Streaming giant Netflix has pledged that it will never feature advertising on its site and has no intention of entering the battle for live news and sports broadcasting.
"Our content is our crown jewel," said CEO Reed Hastings, speaking two days after the company won an Oscar for its Russian sports doping documentary Icarus and ahead of the release of the new series of Jessica Jones.
"It's up to us to take [subscribers'] money and turn it into great content for their viewing benefit."
Speaking at Netflix Labs Day, a rare press event at the company's headquarters in Los Gatos, California, Hastings stressed his opposition to "chopping up" the site's movies and TV shows to accommodate commercials.
"Having a great experience... vastly outweighs the fact that one company is gaining a lot of influence," he said, alluding to Netflix's market dominance, now under renewed threat from rivals Amazon Prime, Hulu and Disney (bolstered by its recent multi-billion dollar takeover of Fox).
Hastings is seemingly prepared to forego the lower prices and increased revenue advertising would bring and is putting his money where his mouth is, investing $8bn (£5.77bn) in original programme-making in 2018 alone.
The movie library has 117m subscribers across the world and has increasingly turned its attention from acquisition to production, despite resistance from the Hollywood establishment over the challenge it represents to conventional distribution and the future of cinema screening.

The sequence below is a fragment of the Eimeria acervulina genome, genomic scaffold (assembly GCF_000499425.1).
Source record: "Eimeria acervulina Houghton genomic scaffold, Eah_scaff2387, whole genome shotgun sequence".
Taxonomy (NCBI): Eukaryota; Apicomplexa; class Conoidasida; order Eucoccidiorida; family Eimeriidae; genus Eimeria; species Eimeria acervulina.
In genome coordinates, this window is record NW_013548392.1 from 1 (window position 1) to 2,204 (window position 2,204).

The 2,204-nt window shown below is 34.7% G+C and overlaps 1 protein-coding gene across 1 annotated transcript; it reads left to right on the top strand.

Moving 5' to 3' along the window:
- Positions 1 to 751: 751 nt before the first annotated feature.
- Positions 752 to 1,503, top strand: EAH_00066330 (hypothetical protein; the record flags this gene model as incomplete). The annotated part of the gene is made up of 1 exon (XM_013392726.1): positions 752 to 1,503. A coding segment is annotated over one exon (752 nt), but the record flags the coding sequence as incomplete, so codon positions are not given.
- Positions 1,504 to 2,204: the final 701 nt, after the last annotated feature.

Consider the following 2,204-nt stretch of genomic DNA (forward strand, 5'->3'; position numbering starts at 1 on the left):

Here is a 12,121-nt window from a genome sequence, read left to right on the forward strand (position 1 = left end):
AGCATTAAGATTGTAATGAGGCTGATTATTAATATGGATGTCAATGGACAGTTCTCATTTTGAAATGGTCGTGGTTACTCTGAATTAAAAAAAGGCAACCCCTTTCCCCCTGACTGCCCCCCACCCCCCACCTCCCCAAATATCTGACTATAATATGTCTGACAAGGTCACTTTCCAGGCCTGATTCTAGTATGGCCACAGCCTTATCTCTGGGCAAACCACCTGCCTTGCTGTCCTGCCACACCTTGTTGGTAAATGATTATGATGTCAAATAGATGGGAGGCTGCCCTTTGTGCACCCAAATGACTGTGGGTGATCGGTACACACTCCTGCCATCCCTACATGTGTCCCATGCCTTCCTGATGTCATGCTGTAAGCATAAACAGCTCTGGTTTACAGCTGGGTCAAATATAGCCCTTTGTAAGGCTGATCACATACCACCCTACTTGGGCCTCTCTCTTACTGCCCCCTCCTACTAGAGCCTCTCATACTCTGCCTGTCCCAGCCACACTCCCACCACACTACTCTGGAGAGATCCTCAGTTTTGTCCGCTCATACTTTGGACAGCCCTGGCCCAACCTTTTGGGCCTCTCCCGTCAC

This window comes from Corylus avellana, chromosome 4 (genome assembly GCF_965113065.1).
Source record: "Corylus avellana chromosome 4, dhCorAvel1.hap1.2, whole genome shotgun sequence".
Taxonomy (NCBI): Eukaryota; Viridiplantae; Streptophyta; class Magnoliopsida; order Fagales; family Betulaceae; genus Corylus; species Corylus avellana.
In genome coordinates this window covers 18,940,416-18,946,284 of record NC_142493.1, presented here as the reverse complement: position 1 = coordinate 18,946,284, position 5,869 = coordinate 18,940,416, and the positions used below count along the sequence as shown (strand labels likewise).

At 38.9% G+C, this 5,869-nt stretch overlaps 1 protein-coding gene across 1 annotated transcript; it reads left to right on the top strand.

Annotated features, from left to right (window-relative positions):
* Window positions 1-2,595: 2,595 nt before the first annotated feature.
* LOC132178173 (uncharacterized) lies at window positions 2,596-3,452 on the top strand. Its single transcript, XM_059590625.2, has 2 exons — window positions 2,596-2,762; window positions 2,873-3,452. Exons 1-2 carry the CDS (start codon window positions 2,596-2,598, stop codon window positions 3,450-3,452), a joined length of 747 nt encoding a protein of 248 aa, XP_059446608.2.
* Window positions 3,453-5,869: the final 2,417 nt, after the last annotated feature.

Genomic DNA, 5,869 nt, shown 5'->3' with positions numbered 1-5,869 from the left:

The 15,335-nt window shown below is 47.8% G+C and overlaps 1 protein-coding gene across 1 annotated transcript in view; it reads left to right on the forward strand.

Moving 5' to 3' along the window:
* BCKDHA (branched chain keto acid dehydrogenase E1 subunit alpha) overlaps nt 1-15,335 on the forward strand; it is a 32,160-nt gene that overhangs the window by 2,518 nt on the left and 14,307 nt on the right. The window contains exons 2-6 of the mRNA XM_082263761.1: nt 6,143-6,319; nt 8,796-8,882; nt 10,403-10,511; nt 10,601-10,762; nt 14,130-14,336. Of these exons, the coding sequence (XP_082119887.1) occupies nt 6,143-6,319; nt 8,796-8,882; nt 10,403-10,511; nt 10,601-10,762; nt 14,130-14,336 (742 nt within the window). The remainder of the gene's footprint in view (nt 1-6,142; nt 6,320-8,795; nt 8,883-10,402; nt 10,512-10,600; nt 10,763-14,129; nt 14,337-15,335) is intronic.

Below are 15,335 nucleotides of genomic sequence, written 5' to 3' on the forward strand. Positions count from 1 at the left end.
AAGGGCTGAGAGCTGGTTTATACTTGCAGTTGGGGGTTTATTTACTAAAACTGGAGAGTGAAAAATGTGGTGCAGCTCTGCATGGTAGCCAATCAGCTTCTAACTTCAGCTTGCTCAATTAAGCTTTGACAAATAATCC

"To follow a competitor? Never, never, never. We have so much we want to do in our area, so we're not trying to copy others... There's lots of things we don't do. We don't do news, we don't do sports. But what we do do, we try to do really well."
Netflix is notoriously secretive about its user base and reluctant to reveal data on viewing statistics but Scott Mirer, the company's vice president for device partnerships, did yesterday take the opportunity to offer an interesting snapshot of how subscribers around the world use its services.
Globally, 25 per cent of Netflix subscribers stream movies using mobile networks. Finland - where 75 per cent of streaming comes from mobile - is one exception and Mexico is another: almost all of its viewers stream on wi-fi.
Netflix is most commonly watched on TVs rather than portable devices with children more likely to watch on tablets.
France and South Korea lead the field in running Netflix on the commute, Mirer revealed, while sci-fi is, appropriately, the genre most likely to be viewed on a computer.
The company also used its Labs Day to announce that it would be introducing 30-second vertical trailers on its mobile app, which users will be able to swipe through in a manner similar to SnapChat.
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